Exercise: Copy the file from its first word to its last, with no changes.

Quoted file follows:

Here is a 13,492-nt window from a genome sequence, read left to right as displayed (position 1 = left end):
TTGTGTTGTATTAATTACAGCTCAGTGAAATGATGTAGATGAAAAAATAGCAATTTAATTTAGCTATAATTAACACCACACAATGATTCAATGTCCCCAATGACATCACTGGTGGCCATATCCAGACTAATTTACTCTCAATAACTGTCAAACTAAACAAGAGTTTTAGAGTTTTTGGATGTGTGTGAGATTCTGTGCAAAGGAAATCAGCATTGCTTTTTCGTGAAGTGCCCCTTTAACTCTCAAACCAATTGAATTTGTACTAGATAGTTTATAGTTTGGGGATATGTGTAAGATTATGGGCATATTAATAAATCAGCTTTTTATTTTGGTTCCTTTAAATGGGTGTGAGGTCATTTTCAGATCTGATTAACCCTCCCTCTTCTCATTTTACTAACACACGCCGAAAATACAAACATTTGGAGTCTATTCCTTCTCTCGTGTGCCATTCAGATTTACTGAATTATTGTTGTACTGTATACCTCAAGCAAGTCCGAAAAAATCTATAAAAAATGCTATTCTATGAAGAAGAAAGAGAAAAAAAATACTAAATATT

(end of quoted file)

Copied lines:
Here is a 13,492-nt window from a genome sequence, read left to right as displayed (position 1 = left end):
TTGTGTTGTATTAATTACAGCTCAGTGAAATGATGTAGATGAAAAAATAGCAATTTAATTTAGCTATAATTAACACCACACAATGATTCAATGTCCCCAATGACATCACTGGTGGCCATATCCAGACTAATTTACTCTCAATAACTGTCAAACTAAACAAGAGTTTTAGAGTTTTTGGATGTGTGTGAGATTCTGTGCAAAGGAAATCAGCATTGCTTTTTCGTGAAGTGCCCCTTTAACTCTCAAACCAATTGAATTTGTACTAGATAGTTTATAGTTTGGGGATATGTGTAAGATTATGGGCATATTAATAAATCAGCTTTTTATTTTGGTTCCTTTAAATGGGTGTGAGGTCATTTTCAGATCTGATTAACCCTCCCTCTTCTCATTTTACTAACACACGCCGAAAATACAAACATTTGGAGTCTATTCCTTCTCTCGTGTGCCATTCAGATTTACTGAATTATTGTTGTACTGTATACCTCAAGCAAGTCCGAAAAAATCTATAAAAAATGCTATTCTATGAAGAAGAAAGAGAAAAAAAATACTAAATATT